November 19, 2007


I enjoy satellite radio as part of my mix of audio news and entertainment, which includes satellite, broadcast, and podcasts. But I was a bit surprised when Sirius sent me an advertisement this week which asked:

…and answered the question with this chart (I’ve put a red box around the portion that intrigued me):

Really? NPR isn’t available on FM or AM or MP3? Then what are those podcasts I’ve I been listening to when I miss my local broadcast?


Maybe they are talking about mathematical permutations… you know, nPr.

Or maybe the Naval Petroleum Reserves.

Or perhaps they refer to the Northern Pacific Railroad.

There are all sorts of logical explanations.

Well, I believe podcasts are usually mp4, right? Tricky..

While there technically is an NPR station that is “just for Sirius”, which technically means it’s not the same program lineup as your local station, it is also available for online streaming for when the satellites are unavailable or something.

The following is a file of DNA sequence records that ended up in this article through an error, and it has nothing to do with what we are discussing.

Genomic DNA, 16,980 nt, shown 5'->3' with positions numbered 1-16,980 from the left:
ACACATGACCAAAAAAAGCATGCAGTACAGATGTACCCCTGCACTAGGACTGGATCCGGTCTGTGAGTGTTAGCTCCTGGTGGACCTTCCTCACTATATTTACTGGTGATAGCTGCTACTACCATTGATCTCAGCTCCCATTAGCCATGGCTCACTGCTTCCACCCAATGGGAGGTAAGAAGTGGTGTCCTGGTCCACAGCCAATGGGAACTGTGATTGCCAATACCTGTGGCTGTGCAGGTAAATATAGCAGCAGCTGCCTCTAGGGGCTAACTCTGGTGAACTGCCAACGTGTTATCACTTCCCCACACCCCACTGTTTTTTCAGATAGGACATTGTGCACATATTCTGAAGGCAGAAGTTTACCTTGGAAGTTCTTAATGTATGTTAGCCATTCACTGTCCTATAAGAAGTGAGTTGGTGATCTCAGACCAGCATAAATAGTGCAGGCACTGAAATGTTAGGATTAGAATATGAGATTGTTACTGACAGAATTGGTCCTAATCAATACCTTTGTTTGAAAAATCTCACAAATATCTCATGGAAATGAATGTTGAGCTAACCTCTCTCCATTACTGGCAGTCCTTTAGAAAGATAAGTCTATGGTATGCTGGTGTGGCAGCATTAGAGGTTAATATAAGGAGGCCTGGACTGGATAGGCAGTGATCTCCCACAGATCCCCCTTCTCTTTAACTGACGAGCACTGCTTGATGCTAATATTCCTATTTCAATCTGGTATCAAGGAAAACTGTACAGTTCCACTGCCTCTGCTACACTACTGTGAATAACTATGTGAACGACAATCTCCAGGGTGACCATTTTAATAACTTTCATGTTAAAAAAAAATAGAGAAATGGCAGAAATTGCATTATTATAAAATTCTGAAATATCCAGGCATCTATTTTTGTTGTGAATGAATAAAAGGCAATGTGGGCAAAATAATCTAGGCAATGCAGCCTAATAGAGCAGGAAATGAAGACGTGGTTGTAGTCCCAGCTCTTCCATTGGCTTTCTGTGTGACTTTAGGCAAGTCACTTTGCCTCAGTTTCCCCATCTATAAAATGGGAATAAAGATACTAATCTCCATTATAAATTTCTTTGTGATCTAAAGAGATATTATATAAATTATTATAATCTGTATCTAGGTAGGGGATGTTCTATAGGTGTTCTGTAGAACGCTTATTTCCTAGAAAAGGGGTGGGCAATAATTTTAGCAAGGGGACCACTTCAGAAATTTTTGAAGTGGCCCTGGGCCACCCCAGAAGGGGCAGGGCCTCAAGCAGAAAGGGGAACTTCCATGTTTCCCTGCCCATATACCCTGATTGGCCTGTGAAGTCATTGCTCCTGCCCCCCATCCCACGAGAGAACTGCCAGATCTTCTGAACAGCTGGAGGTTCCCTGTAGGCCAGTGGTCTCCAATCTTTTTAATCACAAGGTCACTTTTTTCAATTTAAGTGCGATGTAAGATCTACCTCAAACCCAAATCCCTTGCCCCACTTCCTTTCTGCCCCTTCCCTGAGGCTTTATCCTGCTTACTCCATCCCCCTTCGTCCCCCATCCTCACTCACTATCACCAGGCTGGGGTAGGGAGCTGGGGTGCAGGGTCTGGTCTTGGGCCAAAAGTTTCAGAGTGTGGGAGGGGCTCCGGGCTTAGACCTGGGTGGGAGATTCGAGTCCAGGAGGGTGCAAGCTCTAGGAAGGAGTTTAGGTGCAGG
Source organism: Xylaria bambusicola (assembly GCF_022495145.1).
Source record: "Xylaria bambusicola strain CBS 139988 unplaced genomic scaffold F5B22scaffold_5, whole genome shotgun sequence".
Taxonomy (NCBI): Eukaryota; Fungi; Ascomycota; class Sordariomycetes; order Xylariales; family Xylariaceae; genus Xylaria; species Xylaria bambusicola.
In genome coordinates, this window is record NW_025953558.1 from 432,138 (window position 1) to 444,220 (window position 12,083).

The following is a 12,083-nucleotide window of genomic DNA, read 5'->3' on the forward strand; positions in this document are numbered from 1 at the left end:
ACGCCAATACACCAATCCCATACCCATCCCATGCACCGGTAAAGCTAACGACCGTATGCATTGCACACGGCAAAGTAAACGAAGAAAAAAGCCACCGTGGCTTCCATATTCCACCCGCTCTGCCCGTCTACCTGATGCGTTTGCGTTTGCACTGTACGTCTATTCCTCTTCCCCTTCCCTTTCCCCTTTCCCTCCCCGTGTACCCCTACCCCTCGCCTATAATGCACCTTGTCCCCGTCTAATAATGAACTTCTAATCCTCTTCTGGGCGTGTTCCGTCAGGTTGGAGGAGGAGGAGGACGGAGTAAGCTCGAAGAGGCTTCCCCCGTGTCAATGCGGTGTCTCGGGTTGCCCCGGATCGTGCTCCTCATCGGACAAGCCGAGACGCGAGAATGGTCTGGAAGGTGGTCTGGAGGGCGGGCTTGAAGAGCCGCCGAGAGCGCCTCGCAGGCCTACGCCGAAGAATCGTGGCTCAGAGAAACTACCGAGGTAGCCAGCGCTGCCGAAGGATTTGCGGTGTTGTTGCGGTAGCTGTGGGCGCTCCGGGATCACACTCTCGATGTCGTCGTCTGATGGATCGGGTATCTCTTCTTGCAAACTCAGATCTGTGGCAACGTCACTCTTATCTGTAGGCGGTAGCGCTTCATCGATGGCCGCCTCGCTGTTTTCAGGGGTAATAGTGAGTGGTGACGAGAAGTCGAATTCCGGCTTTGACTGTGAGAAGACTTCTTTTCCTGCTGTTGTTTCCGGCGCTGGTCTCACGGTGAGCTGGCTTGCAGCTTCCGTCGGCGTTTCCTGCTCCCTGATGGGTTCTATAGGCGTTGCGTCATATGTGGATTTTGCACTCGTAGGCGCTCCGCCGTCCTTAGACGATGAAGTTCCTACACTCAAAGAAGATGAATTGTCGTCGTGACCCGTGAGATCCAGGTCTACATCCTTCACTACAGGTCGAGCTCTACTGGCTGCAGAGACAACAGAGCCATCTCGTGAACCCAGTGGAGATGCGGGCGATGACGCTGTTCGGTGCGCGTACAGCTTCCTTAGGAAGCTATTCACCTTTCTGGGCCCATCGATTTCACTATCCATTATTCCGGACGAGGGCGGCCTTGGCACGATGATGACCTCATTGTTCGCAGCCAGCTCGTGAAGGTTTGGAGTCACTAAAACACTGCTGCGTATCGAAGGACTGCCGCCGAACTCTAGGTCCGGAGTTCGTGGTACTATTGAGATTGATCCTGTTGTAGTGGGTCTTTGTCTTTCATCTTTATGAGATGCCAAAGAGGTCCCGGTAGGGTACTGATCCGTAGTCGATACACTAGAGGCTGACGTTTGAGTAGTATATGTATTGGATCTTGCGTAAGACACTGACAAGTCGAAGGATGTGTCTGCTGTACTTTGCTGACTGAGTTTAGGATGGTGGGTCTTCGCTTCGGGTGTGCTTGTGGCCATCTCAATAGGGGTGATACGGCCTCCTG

So it’s cool that you can go ‘coast to coast’ without having to station-hunt every few score miles, but the ‘only on Sirius’ argument still doesn’t apply.

I wonder if it started out as “that you can’t get on XM?”

NPR’s satellite channel is also on XM. I enjoy listening to the PRI materials or the Bob Edwards Show.

I get the topic specific NPR podcasts like NPR Books and NPR Movies so I don’t have to put up with all the breaking news from Kosovo with Sylvia Pajooooli.

Hey you. I have no clue of how many comments you get every post, but I’m here to tell you that you have a fan… How does it feel? lol
Anyways, I’m from Brazil and I come here to read your posts all the time. I have to admit that sometimes I have some trouble on understanding a few things (like this post) because I’ve been away from the USA for a long time, but I enjoy coming in here.

Well, nothing else to say now. Take care!

While NPR is a public station, it isn’t available in all geographic regions.